Setup to Payoff: How to Keep Readers Engaged
Writing strong, compelling proposals, essays, and stories can take a writer from the middle of the pack to extraordinary. This is a principle that we often harp upon at Giant Angstrom Partners. We give our students and writing workshop participants the tools they need to write outstanding pieces. To do this, we need to be able to write these ourselves.
For guidance, I recently read Lisa Cron’s “Wired for Story: The Writer’s Guide to Using Brain Science to Hook Readers from the Very First Sentence.” Cron, a story analyst, speaker, and UCLA writing instructor, wrote this book to show that our brains are hardwired to respond to storytelling techniques. We want to read compelling stories, and we respond very positively to them. She sets out to display techniques upon which we can capitalize to appeal to the greatest audience possible.
I focus this blog post on the chapter entitled, “The Road from Setup to Payoff…,” AKA how can we possibly keep readers engaged from the beginning to the end?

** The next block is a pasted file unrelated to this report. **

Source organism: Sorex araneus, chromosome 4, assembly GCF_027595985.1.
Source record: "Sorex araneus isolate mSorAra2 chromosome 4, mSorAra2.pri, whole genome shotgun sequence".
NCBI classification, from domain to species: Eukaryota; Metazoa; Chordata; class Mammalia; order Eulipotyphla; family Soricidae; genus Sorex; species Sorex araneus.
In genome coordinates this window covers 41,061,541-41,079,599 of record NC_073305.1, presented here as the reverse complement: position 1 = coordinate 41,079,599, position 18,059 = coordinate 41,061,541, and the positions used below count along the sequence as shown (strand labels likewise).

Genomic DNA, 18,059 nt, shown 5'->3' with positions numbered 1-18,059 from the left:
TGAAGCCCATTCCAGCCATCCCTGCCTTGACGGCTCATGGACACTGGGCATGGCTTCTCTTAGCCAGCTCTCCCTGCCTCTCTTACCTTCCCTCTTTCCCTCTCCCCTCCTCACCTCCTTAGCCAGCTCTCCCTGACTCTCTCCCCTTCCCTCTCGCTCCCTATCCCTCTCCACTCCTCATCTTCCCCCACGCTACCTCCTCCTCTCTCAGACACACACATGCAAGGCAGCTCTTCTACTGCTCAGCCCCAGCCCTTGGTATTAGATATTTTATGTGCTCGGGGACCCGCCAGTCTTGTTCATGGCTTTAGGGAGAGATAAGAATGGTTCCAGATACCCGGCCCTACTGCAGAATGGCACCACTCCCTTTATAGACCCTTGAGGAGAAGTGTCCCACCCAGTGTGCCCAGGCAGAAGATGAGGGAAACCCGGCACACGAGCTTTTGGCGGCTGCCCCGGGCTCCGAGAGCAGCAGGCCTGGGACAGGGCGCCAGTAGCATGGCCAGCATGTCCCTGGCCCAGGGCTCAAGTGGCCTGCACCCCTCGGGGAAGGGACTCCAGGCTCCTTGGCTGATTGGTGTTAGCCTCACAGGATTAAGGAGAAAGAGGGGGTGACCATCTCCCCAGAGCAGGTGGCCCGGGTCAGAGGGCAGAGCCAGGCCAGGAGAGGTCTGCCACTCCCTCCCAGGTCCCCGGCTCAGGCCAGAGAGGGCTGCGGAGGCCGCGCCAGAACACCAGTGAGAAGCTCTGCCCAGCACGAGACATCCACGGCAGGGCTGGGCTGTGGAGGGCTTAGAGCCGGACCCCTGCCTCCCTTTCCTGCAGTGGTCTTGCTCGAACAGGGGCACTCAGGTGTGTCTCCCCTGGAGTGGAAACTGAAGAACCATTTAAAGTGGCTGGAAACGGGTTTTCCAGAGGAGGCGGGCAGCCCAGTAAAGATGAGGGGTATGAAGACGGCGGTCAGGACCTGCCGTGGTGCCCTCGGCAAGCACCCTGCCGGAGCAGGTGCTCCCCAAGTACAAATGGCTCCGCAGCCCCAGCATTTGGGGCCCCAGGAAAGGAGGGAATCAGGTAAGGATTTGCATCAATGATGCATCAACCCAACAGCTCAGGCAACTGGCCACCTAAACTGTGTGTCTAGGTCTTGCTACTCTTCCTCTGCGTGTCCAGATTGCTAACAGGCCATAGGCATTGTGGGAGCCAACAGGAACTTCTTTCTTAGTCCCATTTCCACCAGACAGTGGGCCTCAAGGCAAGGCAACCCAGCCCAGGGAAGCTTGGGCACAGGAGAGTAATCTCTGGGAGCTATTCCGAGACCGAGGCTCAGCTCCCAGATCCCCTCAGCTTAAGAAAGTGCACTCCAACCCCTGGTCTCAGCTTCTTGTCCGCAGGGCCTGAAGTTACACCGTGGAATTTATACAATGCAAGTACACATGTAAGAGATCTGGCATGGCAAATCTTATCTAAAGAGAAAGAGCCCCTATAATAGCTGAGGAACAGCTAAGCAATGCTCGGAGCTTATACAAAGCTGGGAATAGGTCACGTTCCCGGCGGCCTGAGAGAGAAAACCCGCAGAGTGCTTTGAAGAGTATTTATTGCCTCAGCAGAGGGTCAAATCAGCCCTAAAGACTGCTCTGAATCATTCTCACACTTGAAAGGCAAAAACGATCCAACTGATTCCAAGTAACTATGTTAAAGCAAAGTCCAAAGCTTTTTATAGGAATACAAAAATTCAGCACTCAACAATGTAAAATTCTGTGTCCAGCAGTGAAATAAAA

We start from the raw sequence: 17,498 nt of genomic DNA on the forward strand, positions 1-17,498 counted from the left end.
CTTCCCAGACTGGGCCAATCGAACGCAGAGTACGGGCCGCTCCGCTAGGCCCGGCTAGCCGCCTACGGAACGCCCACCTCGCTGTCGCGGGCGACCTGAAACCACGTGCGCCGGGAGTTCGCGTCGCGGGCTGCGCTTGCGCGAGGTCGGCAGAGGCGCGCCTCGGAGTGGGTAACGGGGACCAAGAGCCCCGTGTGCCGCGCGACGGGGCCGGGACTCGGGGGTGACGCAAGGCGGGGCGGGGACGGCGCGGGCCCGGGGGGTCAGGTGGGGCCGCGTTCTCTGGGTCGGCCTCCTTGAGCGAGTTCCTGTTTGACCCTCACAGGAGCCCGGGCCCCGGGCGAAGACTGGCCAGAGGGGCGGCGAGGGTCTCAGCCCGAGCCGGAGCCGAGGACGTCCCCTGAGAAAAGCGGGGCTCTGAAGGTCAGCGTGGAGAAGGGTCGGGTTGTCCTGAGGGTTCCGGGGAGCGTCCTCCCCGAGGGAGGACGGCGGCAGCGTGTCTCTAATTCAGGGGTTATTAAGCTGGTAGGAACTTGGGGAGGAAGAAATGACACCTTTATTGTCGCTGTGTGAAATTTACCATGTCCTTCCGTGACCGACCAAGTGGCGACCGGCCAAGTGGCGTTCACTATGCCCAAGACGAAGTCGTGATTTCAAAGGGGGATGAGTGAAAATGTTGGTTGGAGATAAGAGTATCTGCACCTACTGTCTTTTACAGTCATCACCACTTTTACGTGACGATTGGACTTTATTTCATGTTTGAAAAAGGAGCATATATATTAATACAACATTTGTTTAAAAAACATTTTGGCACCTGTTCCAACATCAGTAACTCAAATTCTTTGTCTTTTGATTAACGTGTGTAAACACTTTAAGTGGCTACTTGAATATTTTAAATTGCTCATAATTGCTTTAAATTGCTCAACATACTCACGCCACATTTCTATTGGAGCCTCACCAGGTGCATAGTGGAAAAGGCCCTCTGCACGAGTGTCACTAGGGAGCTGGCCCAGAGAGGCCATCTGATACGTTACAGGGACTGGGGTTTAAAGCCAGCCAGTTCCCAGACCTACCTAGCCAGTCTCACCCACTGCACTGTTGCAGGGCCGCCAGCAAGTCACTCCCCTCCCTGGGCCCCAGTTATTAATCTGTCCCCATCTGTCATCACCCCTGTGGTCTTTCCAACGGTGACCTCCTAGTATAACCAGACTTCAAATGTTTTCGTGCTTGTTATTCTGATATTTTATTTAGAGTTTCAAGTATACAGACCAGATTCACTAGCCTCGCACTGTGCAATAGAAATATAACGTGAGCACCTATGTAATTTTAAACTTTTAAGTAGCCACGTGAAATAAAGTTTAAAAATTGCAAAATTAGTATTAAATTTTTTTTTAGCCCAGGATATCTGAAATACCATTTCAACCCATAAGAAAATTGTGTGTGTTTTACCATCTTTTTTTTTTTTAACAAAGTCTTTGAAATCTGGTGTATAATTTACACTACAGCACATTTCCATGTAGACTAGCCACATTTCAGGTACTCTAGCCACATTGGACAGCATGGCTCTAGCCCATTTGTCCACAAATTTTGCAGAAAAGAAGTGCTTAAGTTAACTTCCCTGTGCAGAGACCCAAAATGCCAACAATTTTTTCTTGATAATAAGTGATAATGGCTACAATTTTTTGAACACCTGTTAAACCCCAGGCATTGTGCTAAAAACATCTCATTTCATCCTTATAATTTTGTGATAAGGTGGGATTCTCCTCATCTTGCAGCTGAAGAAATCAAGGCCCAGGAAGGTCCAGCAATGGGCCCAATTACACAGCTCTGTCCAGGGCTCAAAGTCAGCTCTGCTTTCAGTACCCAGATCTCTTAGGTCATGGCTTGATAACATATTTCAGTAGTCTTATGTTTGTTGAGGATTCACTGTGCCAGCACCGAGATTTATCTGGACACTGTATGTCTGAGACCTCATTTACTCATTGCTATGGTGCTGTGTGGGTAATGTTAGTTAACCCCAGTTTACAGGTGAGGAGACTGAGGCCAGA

To engage readers, we want to help them form patterns in our writing. As humans, we try to make sense of everything we perceive. This means that when we hear a sound in the night, we try to figure out what it must have been. We see stars in the sky and we connect the dots to form constellations. Basically, humans don’t do very well with randomization. That’s why concise, clear writing appeals to us. As writers, we must capitalize on this knowledge. Cron advises that we leave hints for readers strewn throughout our writing. Readers delight in being able to identify patterns and predict payoffs, so give them something to think about as they read.
Setup and Payoff
We want readers to be engaged in our writing the whole time. Cron notes that a study at Stanford revealed that humans cannot concentrate on two things at one time. If you listen to someone with a thick accent give a speech, chances are that you’re not completely immersed in the content of their speech, but rather in trying to parse their language. Therefore, we must make our storyline just that: one storyline.
Since readers want to connect the dots, using a setup-payoff method can work. We write so that our readers earn the payoff that we’ve built up for them. This kind of writing works in literature as well as proposal writing.
We want to reward our readers; not just because they’re doing us the favor of reading their work, but because stories are proven to be some of the best methods of engaging human beings. If your readers can follow your story, you’ll find a great deal of success.